Smorgasbord - Variety is the spice of life

A welcome to a new author to the Cafe and Bookstore – Allie Potts with her two books. The featured book today is her first novel, An Uncertain Faith: A Novel for those who live between a rock and a hard place. (A Rocky Road Novel).

About the book

Feeling trapped in a job that bores her, Charlotte used to yearn for the life she had before the responsibilities of marriage and motherhood. That was until the day she came home to find her husband and son missing. Did they leave her, or is there a more dire explanation? An extreme example of the reason to be careful what you wish for, Charlotte must now come to terms with her new reality and decide if she wants to continue to merely daydream about a better future, or to take charge of her own life. Along the way she must also…

View original post 584 more words

How to Collect Writing Ideas While You’re Procrastinating Online

    writes, “I love the web. In fact, I think it’s the single greatest invention of the twentieth century. It allows people to meet, connect, conduct business, and gather information quickly and easily, all from the comfort of…well, anywhere. It’s also an entertainment mecca. All that art! Music! Films! Literature! And games. The web is an enormous resource center, playground, and time suck.”

Distractions Abound Online

Distractions affect everybody, but writers are especially susceptible. As we sit crafting our prose, sometimes the muse escapes us and we’re tempted to venture away from our writing to find her again. The strongest among us will be able to resist the alluring pull of the Internet’s dazzling distractions. But most of us, in moments of great weakness and in times of desperate procrastination, will succumb to the clicking, often forgetting about the muse completely.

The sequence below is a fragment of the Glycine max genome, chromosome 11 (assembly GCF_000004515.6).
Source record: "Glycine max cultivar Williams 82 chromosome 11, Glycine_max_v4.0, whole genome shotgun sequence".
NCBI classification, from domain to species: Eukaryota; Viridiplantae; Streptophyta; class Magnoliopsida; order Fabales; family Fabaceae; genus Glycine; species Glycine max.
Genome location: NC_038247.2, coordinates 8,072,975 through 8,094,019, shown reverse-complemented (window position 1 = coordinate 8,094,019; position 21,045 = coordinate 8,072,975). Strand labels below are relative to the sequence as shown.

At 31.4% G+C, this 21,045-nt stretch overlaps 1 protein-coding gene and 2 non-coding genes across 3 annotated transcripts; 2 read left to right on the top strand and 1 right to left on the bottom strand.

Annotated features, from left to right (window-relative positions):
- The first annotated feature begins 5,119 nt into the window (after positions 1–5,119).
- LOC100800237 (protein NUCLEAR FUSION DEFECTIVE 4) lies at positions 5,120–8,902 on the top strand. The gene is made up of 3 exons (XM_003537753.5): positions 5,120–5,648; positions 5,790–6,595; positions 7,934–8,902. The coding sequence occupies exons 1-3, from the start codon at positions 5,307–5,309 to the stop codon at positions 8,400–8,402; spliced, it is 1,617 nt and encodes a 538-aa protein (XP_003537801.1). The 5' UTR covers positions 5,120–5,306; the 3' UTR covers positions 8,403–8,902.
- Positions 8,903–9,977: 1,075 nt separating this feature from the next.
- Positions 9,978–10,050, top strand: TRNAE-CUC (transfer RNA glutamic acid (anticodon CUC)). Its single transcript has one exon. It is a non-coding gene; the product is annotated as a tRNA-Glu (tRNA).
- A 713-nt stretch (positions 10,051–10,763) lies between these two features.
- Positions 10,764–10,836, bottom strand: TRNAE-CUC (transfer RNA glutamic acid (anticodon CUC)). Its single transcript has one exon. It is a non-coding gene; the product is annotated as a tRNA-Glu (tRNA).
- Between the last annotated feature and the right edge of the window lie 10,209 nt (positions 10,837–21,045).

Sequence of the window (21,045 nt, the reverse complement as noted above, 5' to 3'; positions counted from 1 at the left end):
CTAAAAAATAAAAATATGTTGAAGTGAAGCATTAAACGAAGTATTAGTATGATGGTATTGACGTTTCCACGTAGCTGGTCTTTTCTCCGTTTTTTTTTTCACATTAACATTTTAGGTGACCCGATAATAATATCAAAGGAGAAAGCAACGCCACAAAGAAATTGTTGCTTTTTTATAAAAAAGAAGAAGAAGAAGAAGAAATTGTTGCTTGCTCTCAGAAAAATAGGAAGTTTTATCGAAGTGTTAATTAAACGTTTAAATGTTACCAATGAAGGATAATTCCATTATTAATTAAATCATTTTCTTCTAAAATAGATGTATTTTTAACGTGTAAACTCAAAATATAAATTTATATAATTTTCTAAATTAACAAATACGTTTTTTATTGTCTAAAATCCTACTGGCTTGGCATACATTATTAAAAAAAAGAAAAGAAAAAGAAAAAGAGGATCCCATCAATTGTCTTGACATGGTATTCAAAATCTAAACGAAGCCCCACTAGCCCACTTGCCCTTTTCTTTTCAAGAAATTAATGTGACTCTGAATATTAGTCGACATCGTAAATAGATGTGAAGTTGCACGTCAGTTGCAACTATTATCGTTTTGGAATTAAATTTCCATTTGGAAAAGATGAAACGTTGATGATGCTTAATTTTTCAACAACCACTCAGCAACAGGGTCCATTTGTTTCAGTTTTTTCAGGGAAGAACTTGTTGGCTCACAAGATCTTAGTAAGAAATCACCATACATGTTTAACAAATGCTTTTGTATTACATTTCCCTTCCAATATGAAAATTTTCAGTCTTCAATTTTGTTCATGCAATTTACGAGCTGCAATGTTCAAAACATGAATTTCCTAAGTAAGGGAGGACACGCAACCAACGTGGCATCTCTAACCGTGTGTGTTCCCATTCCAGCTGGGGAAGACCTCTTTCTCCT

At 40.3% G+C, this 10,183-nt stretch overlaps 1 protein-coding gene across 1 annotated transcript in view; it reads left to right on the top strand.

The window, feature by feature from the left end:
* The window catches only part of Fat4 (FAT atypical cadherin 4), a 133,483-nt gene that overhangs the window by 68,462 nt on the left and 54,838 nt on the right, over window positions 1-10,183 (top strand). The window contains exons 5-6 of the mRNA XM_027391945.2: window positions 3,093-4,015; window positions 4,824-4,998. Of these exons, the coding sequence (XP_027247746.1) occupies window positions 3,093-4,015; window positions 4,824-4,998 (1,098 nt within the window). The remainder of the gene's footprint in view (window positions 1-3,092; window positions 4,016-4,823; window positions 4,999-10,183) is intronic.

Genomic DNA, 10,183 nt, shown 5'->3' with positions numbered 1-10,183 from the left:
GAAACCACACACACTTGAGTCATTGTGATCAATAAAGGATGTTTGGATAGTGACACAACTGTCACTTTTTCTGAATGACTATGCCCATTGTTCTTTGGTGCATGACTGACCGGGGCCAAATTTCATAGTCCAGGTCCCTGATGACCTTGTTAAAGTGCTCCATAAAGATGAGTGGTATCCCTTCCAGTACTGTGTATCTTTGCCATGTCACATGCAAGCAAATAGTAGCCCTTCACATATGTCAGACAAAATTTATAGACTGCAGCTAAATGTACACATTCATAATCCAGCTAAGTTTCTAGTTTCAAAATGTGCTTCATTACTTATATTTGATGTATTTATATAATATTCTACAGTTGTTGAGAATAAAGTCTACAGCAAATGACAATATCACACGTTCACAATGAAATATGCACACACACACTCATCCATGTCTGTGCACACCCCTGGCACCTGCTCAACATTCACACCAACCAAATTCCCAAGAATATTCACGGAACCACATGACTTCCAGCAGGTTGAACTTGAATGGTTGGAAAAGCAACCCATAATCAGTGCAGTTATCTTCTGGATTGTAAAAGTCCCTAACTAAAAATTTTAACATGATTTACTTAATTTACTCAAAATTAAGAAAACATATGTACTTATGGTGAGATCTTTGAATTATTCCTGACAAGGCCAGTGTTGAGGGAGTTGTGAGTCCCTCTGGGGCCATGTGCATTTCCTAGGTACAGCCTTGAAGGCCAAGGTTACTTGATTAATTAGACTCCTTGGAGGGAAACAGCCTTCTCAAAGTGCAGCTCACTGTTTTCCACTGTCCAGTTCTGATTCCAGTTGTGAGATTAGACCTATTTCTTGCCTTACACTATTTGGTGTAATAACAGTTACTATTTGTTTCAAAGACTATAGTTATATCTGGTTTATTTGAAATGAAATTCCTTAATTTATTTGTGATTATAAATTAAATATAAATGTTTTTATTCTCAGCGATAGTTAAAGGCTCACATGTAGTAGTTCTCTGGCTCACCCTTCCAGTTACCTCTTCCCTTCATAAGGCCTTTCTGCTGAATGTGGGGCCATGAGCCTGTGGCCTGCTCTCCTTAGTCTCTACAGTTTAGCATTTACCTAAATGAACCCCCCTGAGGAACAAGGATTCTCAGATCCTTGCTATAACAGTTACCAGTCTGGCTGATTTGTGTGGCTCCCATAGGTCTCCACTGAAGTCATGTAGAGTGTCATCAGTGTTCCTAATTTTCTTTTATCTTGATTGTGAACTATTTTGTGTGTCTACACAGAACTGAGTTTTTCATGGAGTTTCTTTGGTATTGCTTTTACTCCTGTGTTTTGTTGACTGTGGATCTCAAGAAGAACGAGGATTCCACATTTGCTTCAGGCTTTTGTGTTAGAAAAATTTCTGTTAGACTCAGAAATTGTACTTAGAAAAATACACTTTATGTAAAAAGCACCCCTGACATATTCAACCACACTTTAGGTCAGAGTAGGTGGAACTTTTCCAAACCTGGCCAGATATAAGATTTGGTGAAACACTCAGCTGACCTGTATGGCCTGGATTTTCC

Now, I’m not going to encourage anyone to dawdle. But a little procrastination can be helpful. In fact, I’ve come up with lots of great ideas for blog posts while watching interviews on YouTube. I’ve concocted story ideas from images I perused on iStockPhoto. Tweets on Twitter have inspired poems. There is no limit to the writing ideas that can be found while randomly surfing around the Internet.

Mostly, I’m pretty good about restraining from distractions, but when I do succumb, I put procrastination to work for me!

I Made a Stash File

As I navigate around the Internet while avoiding inevitable tasks, I come across fascinating stuff — stuff I’d like to use — but later (because, you know, right now I’m working on something, sort of). In the past, I used my web browser to bookmark interesting sites so I could revisit them later. Eventually I switched to social bookmarking.

Things started getting spread out. If I wanted to go back to an illustration of an alien I saw three months ago or a mesmerizing poem I found a few weeks back, I would have to scroll through all my browser bookmarks, and then log in to three or four different accounts looking for the item of interest. The system wasn’t working for me.

Then I made a stash file.

Sometimes the Simplest Solutions Are the Best

It started with a text file. I found a particular site that I wanted to use as inspiration for a poem, but I didn’t want to lose the URL or forget where I’d stored it. So, I opened my text editor. I copied and pasted the URL along with a quick note to myself and saved the file to my desktop. Later, when I was ready, I knew exactly where to find it.